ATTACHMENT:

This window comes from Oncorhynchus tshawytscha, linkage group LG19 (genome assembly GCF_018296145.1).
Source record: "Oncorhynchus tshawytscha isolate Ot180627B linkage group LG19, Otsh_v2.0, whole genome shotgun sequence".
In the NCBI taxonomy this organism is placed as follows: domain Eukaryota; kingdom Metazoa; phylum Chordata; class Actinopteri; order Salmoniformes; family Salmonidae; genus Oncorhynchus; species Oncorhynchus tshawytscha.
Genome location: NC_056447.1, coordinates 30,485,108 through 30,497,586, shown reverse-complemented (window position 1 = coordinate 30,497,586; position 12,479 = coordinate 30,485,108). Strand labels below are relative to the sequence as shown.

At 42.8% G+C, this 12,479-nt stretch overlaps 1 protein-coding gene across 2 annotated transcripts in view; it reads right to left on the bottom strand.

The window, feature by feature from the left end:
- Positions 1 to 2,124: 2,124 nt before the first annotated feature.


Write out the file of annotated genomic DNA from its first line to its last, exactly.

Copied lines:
This window comes from Oncorhynchus tshawytscha, linkage group LG19 (genome assembly GCF_018296145.1).
Source record: "Oncorhynchus tshawytscha isolate Ot180627B linkage group LG19, Otsh_v2.0, whole genome shotgun sequence".
In the NCBI taxonomy this organism is placed as follows: domain Eukaryota; kingdom Metazoa; phylum Chordata; class Actinopteri; order Salmoniformes; family Salmonidae; genus Oncorhynchus; species Oncorhynchus tshawytscha.
Genome location: NC_056447.1, coordinates 30,485,108 through 30,497,586, shown reverse-complemented (window position 1 = coordinate 30,497,586; position 12,479 = coordinate 30,485,108). Strand labels below are relative to the sequence as shown.

At 42.8% G+C, this 12,479-nt stretch overlaps 1 protein-coding gene across 2 annotated transcripts in view; it reads right to left on the bottom strand.

The window, feature by feature from the left end:
- Positions 1 to 2,124: 2,124 nt before the first annotated feature.